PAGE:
Pro Tips

  • Do not sign up for a box service that doesn’t let you cancel at any time, whether you prepaid or not. Do you really want to be tied down to another monthly bill? No. You want to be able to pull that plug at a moment’s notice.
  • Speaking of pulling the plug, if you need or want to cancel be prepared for the hard sell. Most subscription services will try to convince you to stay on by offering you a discount on future boxes or a chance to pause the service for several months. Whether or not these enticements are worth sticking with the subscription or not is up to you.
  • Communication is key! Take the lesson Whimseybox (an art supply box that went out of business) subscribers learned first hand: if a box service is charging your credit card and not giving you an idea of when to expect your items, or not sending them at all, email them. If they don’t respond in three business days, call your credit card company to dispute the charges. A company that’s not communicating with you is not a company you should be doing business with.
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2 Comments
  • Such a well written article! Laughed out loud at that Rocksbox Stylist stalking bit. Can neither confirm nor deny such claims.

    xo,
    B

  • Great run down of the more popular boxes. I have been wondering how each of them hold up. Everyone raves about Ipsy. I hope to try it one day. I’m not a huge makeup person, but I think that’s because I never know what is going to look right on me and I can’t waste money on a bunch of products that will be a bust. Good to know, too, that the Travel the World box has bad customer service. It interests me since I love international food, but bad customer service is a huge turn-off.

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Denver’s Wes Watkins dynamic new future-funk EP is from another planet

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Future-Funk Party Starter | Wes Watkins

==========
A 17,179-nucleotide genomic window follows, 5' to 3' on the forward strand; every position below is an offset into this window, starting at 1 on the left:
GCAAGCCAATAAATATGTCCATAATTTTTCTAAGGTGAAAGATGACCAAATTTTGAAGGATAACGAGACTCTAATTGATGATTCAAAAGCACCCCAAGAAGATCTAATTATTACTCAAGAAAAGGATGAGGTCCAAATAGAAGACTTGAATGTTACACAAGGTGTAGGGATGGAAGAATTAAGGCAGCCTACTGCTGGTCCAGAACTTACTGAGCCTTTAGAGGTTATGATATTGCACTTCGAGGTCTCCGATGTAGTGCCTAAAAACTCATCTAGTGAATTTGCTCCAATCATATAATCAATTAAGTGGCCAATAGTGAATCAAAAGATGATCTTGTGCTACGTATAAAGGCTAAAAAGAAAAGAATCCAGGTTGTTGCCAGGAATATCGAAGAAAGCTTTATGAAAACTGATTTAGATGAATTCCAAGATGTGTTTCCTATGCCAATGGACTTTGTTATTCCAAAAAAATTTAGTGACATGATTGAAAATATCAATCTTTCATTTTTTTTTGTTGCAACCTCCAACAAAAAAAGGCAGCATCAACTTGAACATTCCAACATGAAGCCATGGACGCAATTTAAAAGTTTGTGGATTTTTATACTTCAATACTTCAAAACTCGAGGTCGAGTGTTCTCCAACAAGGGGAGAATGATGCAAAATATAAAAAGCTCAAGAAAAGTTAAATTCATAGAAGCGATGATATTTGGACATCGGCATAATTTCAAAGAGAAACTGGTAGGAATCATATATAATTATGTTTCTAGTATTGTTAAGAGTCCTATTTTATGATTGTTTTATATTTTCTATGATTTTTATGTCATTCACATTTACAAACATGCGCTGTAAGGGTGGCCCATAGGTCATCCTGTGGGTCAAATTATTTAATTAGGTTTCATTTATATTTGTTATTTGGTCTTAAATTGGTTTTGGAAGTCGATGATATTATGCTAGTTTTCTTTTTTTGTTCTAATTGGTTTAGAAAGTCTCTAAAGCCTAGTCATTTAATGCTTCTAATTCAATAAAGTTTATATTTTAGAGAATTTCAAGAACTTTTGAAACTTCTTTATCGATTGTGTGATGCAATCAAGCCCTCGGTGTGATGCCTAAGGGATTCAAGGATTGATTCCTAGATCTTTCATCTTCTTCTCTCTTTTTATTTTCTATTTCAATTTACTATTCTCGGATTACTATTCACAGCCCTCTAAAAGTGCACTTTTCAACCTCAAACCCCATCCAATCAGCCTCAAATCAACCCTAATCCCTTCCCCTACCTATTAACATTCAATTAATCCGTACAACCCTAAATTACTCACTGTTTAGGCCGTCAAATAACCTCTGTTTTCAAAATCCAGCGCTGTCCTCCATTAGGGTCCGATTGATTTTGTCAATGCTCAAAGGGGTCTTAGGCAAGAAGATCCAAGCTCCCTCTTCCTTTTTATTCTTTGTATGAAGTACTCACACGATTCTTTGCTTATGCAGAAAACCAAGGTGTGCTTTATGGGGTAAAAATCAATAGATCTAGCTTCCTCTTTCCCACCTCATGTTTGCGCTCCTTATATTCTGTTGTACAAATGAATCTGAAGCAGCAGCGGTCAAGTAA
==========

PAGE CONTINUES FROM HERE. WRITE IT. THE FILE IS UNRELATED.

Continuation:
Dreams Out from Denver’s best kept secret Wes Watkins wears so many musical hats it needs a rack; downtempo G-Funk homage and sweltering nee-Soul / Rn’B are all over this release, all covered with a thicc pop glaze and a penchant for electronic-sonic experimentation that keep every song fascinatingly adventurous while maintaining a danceability and groove that easily, easily warrants multiple listens. Don’t sleep on this one.


Lo-Fuzz Folkie | Hoi Ann

The beauty of Hoi Ann’s Tangenier lies in both what you can hear and what it may want you to not hear. Lo-fi folk and bedroom-pop are easily tangible on its surface, but the buzzy electronic tones that sparingly flourish the 5 songs of this release lie low and create a unique aural atmosphere for listeners, like hidden secrets for your ears only.


Indie-Punk Sweeties | Gestalt

The pop-punk shred-bois in Gestalt are back at it again; The irresistible combo of the Get Up Kids earnest midwestern-emo and smart pop-punk wit of the Wonder Years is strong on the tracks that encompass LongBoix, as is an acute fondness and growing appreciation for the finer indie rock of yesteryear. Well I guess this is growing up.


Psych-Rock Screamcore | Gone Full Heathen

On their criminally good self titled EP, Fort Collins heavies Gone Full Heathen friggin dare you to try and trap them in a single genre. Nice try, but they’ll just chew right through your puny ropes using a gnashing blend of crushing stoner-rock laced hardcore punk and overdriven psych-rock / post-metal induced bite like the righteous rock and roll wolves that they are.


All releases available for purchase now thru Bandcamp. Go Local!

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The Haze Craze for Lazy Days

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There are many different styles of beer. Ranging from light lagers (think Bud Light) and ales to sours, stouts, and IPAs.

Within those styles, however, are varying styles.

For example, one would think a sour beer is a sour beer, right? Wrong. According to the Beer Judge Certification Program, which defines every style of beer, there are six recognized European sour styles.

For IPAs, there are seven. American beers have four; stouts have three… You get the point.